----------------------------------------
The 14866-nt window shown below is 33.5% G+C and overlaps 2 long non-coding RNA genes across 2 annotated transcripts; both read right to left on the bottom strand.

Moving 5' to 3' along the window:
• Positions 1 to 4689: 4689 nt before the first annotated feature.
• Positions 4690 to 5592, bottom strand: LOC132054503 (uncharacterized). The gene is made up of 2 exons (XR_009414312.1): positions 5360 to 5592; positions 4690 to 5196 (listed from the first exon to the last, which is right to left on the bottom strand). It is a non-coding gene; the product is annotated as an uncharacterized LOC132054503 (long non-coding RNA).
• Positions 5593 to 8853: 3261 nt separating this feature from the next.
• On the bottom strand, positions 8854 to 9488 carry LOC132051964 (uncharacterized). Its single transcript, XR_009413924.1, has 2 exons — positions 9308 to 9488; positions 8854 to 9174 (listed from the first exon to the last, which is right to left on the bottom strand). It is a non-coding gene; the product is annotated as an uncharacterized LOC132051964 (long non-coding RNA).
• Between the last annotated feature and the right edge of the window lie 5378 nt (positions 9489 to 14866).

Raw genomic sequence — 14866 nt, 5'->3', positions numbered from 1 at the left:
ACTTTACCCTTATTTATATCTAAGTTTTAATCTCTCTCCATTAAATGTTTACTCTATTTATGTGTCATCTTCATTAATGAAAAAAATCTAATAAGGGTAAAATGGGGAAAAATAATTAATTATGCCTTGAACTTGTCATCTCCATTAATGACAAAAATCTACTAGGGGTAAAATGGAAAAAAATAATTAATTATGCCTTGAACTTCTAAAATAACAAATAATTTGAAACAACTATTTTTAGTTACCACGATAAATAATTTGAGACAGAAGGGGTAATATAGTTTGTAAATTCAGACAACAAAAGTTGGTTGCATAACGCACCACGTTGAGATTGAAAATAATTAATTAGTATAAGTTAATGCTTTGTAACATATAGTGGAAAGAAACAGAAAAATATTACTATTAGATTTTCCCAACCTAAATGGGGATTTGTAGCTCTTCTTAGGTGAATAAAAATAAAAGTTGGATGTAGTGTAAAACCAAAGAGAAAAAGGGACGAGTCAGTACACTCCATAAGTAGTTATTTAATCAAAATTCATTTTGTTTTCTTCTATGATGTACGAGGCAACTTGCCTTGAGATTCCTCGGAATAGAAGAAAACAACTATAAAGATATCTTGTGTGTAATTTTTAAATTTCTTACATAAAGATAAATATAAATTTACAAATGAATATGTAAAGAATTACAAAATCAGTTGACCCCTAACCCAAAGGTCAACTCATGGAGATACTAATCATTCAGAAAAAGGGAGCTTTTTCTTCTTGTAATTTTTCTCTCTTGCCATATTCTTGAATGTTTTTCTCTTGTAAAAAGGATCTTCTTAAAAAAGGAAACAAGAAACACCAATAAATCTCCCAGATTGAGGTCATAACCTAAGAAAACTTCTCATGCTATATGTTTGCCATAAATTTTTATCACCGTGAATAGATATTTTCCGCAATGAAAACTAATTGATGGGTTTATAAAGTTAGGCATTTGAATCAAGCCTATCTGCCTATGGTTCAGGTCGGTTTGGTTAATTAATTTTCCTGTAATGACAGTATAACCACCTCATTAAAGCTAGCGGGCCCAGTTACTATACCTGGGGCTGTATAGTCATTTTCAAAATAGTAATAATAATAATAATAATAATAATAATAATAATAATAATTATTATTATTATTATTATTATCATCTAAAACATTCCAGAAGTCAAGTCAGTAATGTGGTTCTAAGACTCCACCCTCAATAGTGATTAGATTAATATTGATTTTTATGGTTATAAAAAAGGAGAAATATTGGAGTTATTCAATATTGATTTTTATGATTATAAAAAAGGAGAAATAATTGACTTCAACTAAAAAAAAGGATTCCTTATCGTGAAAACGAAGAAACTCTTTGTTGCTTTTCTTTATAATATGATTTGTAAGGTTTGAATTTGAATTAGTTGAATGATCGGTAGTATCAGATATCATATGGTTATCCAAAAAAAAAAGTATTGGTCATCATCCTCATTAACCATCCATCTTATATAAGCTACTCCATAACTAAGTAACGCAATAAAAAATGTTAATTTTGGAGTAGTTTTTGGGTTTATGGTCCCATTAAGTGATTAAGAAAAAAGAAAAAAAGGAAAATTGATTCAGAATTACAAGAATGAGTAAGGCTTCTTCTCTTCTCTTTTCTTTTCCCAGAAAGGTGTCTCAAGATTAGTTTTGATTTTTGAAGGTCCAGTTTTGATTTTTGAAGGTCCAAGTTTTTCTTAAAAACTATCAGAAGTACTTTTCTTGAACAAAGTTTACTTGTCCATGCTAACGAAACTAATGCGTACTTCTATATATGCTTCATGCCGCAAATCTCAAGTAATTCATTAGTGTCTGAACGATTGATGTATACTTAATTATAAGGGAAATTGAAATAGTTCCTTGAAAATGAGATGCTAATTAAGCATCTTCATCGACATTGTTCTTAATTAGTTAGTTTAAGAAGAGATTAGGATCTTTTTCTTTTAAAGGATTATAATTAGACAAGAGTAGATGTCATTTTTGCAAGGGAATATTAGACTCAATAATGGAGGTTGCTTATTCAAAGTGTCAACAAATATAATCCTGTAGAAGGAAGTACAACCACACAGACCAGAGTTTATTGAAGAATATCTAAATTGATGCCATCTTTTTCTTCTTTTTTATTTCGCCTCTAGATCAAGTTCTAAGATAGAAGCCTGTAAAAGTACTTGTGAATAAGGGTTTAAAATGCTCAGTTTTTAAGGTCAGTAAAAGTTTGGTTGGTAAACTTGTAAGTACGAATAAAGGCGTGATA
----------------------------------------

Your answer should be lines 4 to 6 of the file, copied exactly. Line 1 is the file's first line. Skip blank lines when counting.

• Positions 4690 to 5592, bottom strand: LOC132054503 (uncharacterized). The gene is made up of 2 exons (XR_009414312.1): positions 5360 to 5592; positions 4690 to 5196 (listed from the first exon to the last, which is right to left on the bottom strand). It is a non-coding gene; the product is annotated as an uncharacterized LOC132054503 (long non-coding RNA).
• Positions 5593 to 8853: 3261 nt separating this feature from the next.
• On the bottom strand, positions 8854 to 9488 carry LOC132051964 (uncharacterized). Its single transcript, XR_009413924.1, has 2 exons — positions 9308 to 9488; positions 8854 to 9174 (listed from the first exon to the last, which is right to left on the bottom strand). It is a non-coding gene; the product is annotated as an uncharacterized LOC132051964 (long non-coding RNA).